As Republican presidential nominee Donald Trump continues reiterating his plan to build a wall along the country’s border with Mexico, some U.S. publications have begun counting the potential cost of this plan.
According to a study by the Woodrow Wilson Center’s Mexico Institute, trade between the two countries has grown substantially in the past two decades, and today it stands at more than US$500 billion. An estimated 80% of this trade crosses at the U.S.-Mexico land border.
Trade with Mexico has created more than 6 million jobs in the United States, mostly in border states such as Michigan, Ohio, Wisconsin, and Texas. Moreover, nearly 1 million people cross the border daily, most of whom are tourists, workers, students, and business owners.
Dallas Morning News has recently conducted a poll to assess the possible damage Trump’s wall might cause. In the poll, residents on both sides have described a sense of community and dependency between sister cities across the border. In Mexico, 69% of those polled said they depend on their neighbors across the border for economic survival. In the U.S., the number was 79%.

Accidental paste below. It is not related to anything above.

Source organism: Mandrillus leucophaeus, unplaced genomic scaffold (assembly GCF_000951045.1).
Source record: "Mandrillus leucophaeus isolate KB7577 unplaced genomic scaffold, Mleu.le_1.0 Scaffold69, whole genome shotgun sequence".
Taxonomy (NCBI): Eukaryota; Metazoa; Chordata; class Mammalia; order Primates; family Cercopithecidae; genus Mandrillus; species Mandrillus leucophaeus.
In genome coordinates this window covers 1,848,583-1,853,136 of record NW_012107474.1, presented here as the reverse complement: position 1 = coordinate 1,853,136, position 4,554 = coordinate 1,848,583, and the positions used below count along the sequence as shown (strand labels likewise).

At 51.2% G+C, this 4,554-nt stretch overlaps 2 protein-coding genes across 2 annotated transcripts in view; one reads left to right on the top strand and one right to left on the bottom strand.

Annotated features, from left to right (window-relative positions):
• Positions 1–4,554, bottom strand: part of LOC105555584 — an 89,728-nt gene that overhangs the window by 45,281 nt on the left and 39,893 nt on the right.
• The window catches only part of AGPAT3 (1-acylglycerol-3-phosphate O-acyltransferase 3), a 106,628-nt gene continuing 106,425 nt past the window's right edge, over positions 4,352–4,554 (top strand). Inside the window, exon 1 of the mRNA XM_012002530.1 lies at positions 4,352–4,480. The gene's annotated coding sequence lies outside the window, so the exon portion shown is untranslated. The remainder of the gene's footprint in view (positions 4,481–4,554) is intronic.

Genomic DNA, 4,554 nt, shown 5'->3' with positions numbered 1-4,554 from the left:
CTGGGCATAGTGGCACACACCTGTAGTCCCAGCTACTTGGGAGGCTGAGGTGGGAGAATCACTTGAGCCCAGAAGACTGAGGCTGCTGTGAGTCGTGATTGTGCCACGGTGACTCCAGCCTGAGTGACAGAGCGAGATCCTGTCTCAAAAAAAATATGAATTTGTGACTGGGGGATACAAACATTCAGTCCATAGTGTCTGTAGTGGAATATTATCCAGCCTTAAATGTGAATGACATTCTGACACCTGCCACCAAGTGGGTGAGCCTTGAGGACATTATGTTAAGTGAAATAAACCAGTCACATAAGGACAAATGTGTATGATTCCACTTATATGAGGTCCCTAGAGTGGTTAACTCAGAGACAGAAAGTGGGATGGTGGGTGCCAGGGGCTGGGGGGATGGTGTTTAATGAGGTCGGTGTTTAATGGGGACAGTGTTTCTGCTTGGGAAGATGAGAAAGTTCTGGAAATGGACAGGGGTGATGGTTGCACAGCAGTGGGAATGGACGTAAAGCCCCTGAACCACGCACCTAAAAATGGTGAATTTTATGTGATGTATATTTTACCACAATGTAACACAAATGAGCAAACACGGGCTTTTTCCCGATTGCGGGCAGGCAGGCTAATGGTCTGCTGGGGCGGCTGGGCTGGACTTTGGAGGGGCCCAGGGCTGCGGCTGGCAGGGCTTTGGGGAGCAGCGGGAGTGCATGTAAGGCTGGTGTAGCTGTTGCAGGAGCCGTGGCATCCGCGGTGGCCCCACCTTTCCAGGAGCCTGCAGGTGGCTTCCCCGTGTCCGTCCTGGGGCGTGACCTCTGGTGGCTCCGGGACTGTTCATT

The U.S.-Mexico border stretches nearly 2,000 miles, and one in four jobs along the border region are believed to be the creation of the cross-border trade. That is largely because, after the North American Free Trade Agreement (NAFTA) came into force, many multinationals have set up their regional headquarters in U.S. towns bordering Mexico.
According to the Voice of America, Mexicans with visas come across to shop or work and then return across the border later. It is also true that thousands of unemployed Mexican youths make regular journeys across the border looking for jobs.
“Mexican citizens come to the Tucson area and spend about a billion dollars a year in our stores and our hotels, buying all kinds of services and products here,” Voice of America has reported, quoting Mike Varney, President and CEO of the Tucson Metro Chamber of Commerce, as saying.
Evidently, many industries on the U.S. side of the border are dependent on US-Mexico cross-border relations, so Trump’s plan to build wall might be easier said than done.